My note says that Cartan-Hadamard theorem is an example of how negative sectional curvature "impacts" the topology of manifolds. The version of the theorem we are using is:

Let $(M,g)$ be a complete Riemannian manifold with everywhere non-positive sectional curvature. Then $\exp_p: T_pM \to M$ is a covering map.

I don`t understand what it means to "impact" the topology. How does the theorem exhibit such an effect?

  • 3
    $\begingroup$ For example, if $M$ is simply connected, then a corollary says that exp$_p$ is a diffeomorphism, hence $M \cong \mathbb{R}^m$. In particular, if you don't want $M$ to be diffeomorphic to $\mathbb{R}^m$, then $M$ cannot be simply connected. $\endgroup$
    – 57Jimmy
    Aug 13, 2016 at 13:58
  • 2
    $\begingroup$ For (another) example, the theorem implies that $M$ is covered by $\mathbb R^n$, which means that all the higher homotopy groups $\pi_n(M)$ are trivial. This exclude a lot of manifolds. $\endgroup$
    – user99914
    Aug 13, 2016 at 17:13
  • $\begingroup$ the question is what does it mean to "impact" the topology... $\endgroup$
    – user166467
    Aug 15, 2016 at 6:56

1 Answer 1


It would have helped if you were to include a complete quote and its source. As written, the quote (and, thus, your question) can be interpreted in two different ways:

  1. How does C-H theorem impacts "topology of manifolds", the latter regarded as an area of mathematics, with thousands of papers written in the last 100+ years, famous conjectures solved (like the Poincare conjecture), etc.

  2. More narrowly: If we know that a smooth manifold $M$ admits a complete Riemannian metric of negative curvature, what does C-H theorem say about the topology of the manifold $M$?

These are very different question which have very different answers. I will start with the 2nd question, since the answer is quite simple and, mostly, already mentioned in the comments:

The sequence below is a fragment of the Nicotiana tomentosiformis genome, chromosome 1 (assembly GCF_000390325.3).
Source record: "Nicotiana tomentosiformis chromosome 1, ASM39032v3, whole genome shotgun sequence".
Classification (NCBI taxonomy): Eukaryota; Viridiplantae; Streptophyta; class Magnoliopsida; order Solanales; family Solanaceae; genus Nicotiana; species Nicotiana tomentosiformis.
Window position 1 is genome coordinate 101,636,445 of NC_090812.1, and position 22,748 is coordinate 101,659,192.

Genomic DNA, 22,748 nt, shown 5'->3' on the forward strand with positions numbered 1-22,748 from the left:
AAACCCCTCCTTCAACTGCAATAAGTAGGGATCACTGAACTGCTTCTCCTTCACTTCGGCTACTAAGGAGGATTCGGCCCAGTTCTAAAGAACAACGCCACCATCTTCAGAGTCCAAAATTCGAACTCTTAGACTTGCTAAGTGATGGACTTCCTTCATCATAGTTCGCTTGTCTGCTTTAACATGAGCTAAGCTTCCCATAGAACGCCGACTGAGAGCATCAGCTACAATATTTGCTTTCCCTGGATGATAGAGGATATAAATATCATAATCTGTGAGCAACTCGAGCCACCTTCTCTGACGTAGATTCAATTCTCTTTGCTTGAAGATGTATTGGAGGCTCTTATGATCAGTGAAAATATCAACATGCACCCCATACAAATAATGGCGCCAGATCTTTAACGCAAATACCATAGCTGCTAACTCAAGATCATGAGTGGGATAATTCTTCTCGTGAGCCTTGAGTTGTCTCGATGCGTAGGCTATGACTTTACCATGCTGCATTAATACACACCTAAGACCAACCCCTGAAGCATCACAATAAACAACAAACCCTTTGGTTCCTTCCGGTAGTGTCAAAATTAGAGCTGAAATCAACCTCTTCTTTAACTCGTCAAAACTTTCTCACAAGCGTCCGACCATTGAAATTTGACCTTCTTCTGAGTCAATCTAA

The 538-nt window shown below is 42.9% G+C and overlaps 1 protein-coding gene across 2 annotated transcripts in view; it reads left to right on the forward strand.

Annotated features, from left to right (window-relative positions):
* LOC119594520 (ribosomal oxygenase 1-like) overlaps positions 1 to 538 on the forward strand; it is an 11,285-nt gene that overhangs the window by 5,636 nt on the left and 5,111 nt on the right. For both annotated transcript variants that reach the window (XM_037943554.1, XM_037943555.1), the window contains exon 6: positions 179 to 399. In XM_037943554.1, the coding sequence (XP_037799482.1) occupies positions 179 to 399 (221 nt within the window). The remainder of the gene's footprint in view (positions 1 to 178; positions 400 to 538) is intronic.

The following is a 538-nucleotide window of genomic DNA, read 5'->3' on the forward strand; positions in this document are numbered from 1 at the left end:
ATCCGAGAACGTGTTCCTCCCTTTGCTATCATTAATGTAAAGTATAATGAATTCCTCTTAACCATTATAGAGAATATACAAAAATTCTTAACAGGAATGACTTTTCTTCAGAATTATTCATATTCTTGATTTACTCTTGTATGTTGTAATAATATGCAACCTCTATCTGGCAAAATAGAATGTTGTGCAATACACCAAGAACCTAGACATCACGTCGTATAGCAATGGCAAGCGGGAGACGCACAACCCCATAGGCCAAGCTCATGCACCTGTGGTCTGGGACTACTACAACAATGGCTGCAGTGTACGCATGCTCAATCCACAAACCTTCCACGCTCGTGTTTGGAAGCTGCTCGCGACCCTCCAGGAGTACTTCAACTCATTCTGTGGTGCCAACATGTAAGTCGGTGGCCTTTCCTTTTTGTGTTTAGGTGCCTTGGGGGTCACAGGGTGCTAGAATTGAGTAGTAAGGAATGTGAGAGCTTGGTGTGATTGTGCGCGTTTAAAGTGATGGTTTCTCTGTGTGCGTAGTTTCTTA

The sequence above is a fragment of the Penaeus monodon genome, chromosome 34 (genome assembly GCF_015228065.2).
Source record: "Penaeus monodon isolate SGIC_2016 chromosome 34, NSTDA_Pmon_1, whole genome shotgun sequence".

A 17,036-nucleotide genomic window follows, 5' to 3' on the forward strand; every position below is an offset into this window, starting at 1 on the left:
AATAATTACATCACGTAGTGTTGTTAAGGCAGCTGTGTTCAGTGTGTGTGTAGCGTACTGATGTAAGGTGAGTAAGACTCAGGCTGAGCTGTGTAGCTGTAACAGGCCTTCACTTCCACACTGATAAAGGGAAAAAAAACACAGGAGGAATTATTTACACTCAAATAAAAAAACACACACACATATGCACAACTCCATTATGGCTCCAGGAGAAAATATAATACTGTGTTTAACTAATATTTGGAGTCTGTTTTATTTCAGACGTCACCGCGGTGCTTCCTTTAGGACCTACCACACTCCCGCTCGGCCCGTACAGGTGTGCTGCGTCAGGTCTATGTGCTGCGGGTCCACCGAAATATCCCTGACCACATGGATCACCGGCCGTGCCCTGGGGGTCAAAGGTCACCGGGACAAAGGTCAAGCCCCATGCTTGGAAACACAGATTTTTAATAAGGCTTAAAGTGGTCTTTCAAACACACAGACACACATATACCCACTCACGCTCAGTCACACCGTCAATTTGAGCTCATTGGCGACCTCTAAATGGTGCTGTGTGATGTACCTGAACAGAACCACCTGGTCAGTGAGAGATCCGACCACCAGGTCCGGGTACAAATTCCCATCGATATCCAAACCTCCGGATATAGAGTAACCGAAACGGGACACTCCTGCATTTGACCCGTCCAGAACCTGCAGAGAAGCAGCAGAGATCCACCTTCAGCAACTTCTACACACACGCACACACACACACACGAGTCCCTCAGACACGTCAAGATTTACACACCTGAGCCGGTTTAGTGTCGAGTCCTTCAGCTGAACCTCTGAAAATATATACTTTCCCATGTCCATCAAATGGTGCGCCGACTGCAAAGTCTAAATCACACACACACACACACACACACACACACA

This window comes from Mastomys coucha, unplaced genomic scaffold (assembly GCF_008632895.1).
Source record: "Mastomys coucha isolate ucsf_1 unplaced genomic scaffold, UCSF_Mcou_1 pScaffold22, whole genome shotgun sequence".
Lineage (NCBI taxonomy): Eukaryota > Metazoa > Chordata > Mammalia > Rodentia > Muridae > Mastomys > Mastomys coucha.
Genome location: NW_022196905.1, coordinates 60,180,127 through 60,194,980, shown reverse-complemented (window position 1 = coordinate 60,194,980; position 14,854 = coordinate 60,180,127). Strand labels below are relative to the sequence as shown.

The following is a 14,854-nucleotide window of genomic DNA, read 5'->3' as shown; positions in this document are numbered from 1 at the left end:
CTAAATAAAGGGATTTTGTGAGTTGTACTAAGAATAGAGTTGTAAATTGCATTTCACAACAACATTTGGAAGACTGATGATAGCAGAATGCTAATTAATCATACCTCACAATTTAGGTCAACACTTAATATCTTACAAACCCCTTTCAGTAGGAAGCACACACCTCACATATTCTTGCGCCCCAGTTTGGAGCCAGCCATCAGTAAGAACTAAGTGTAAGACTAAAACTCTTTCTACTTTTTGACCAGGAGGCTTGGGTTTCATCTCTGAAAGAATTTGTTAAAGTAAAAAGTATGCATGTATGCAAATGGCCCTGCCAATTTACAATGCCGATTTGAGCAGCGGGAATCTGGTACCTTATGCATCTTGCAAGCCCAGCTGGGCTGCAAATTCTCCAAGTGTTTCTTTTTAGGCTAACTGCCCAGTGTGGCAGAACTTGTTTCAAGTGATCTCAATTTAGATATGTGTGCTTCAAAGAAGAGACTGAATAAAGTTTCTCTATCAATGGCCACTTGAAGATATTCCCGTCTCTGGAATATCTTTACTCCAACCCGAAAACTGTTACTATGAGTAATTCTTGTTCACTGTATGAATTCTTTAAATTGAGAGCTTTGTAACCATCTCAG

The universal cover of $M$ is diffeomorphic to $R^n$. In particular, $\pi_i(M)=0$, $i>1$ (i.e. $M$ is aspherical), $\pi_1(M)$ has no nontrivial elements of finite order. There are other, more subtle implications, but that's already enough to get an idea, since these restrictions exclude many manifolds.

For the question in the 1st interpretation, the answer is much more ambiguous and depends on whom you ask. From my viewpoint, C-H theorem provides a source examples of manifolds $M$ whose universal covers are diffeomorphic to $R^n$ and, hence, aspherical manifolds. Study of aspherical manifolds is an important part the modern algebraic topology with the central questions revolving around conjectures of Borel and Wall. For instance, Borel conjecture states that two closed aspherical manifolds with isomorphic fundamental groups are homeomorphic. While this conjecture is currently out of reach, it was proven (in dimensions $\ne 4$) when one of the manifolds admits a metric of nonpositive curvature, see

F. T. Farrell and L. E. Jones. Topological rigidity for compact non-positively curved manifolds. In Differential geometry: Riemannian geometry (Los Angeles, CA, 1990), pages 229–274. Amer. Math. Soc., Providence, RI, 1993.

and, more recent, Survey on aspherical manifolds by W.Lueck.

Furthermore, the recent (i.e. the last 25+ years) advances towards Borel (and Wall) conjectures are along the lines of imposing nonpositive curvature-like assumptions on manifolds and then making some topological conclusions.

On the other hands, some large parts of the topology of manifolds (as an area of mathematics) were totally unaffected by the C-H theorem, for instance most of the work in 4-dimensional topology (since Donaldson and Freedman in the early 1980s) and topology of closed manifolds with finite fundamental groups.


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